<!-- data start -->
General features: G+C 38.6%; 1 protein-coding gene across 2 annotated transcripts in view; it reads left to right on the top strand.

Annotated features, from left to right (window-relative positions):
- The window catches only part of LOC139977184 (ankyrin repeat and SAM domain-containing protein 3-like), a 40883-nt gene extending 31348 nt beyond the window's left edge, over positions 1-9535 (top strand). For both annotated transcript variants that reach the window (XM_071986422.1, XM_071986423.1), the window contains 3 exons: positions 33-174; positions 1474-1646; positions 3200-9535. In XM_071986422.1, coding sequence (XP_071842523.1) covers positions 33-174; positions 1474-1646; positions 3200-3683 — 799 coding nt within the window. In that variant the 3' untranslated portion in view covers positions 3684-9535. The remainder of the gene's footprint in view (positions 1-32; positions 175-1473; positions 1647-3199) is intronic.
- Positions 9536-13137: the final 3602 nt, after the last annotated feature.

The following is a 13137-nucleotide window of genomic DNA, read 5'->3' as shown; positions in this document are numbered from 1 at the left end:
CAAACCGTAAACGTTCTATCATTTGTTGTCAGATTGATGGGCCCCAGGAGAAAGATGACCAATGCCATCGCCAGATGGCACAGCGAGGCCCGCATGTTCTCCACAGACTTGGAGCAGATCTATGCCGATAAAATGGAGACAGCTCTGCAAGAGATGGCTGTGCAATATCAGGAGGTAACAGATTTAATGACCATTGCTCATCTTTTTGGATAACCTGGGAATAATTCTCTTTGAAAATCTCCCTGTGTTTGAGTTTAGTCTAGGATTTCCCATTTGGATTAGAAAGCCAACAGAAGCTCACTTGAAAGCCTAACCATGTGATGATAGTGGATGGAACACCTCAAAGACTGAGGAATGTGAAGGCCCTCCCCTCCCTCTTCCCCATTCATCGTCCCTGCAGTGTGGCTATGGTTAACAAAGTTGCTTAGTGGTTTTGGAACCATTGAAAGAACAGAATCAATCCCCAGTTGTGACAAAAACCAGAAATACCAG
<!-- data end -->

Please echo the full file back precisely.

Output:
General features: G+C 38.6%; 1 protein-coding gene across 2 annotated transcripts in view; it reads left to right on the top strand.

Annotated features, from left to right (window-relative positions):
- The window catches only part of LOC139977184 (ankyrin repeat and SAM domain-containing protein 3-like), a 40883-nt gene extending 31348 nt beyond the window's left edge, over positions 1-9535 (top strand). For both annotated transcript variants that reach the window (XM_071986422.1, XM_071986423.1), the window contains 3 exons: positions 33-174; positions 1474-1646; positions 3200-9535. In XM_071986422.1, coding sequence (XP_071842523.1) covers positions 33-174; positions 1474-1646; positions 3200-3683 — 799 coding nt within the window. In that variant the 3' untranslated portion in view covers positions 3684-9535. The remainder of the gene's footprint in view (positions 1-32; positions 175-1473; positions 1647-3199) is intronic.
- Positions 9536-13137: the final 3602 nt, after the last annotated feature.

The following is a 13137-nucleotide window of genomic DNA, read 5'->3' as shown; positions in this document are numbered from 1 at the left end:
CAAACCGTAAACGTTCTATCATTTGTTGTCAGATTGATGGGCCCCAGGAGAAAGATGACCAATGCCATCGCCAGATGGCACAGCGAGGCCCGCATGTTCTCCACAGACTTGGAGCAGATCTATGCCGATAAAATGGAGACAGCTCTGCAAGAGATGGCTGTGCAATATCAGGAGGTAACAGATTTAATGACCATTGCTCATCTTTTTGGATAACCTGGGAATAATTCTCTTTGAAAATCTCCCTGTGTTTGAGTTTAGTCTAGGATTTCCCATTTGGATTAGAAAGCCAACAGAAGCTCACTTGAAAGCCTAACCATGTGATGATAGTGGATGGAACACCTCAAAGACTGAGGAATGTGAAGGCCCTCCCCTCCCTCTTCCCCATTCATCGTCCCTGCAGTGTGGCTATGGTTAACAAAGTTGCTTAGTGGTTTTGGAACCATTGAAAGAACAGAATCAATCCCCAGTTGTGACAAAAACCAGAAATACCAG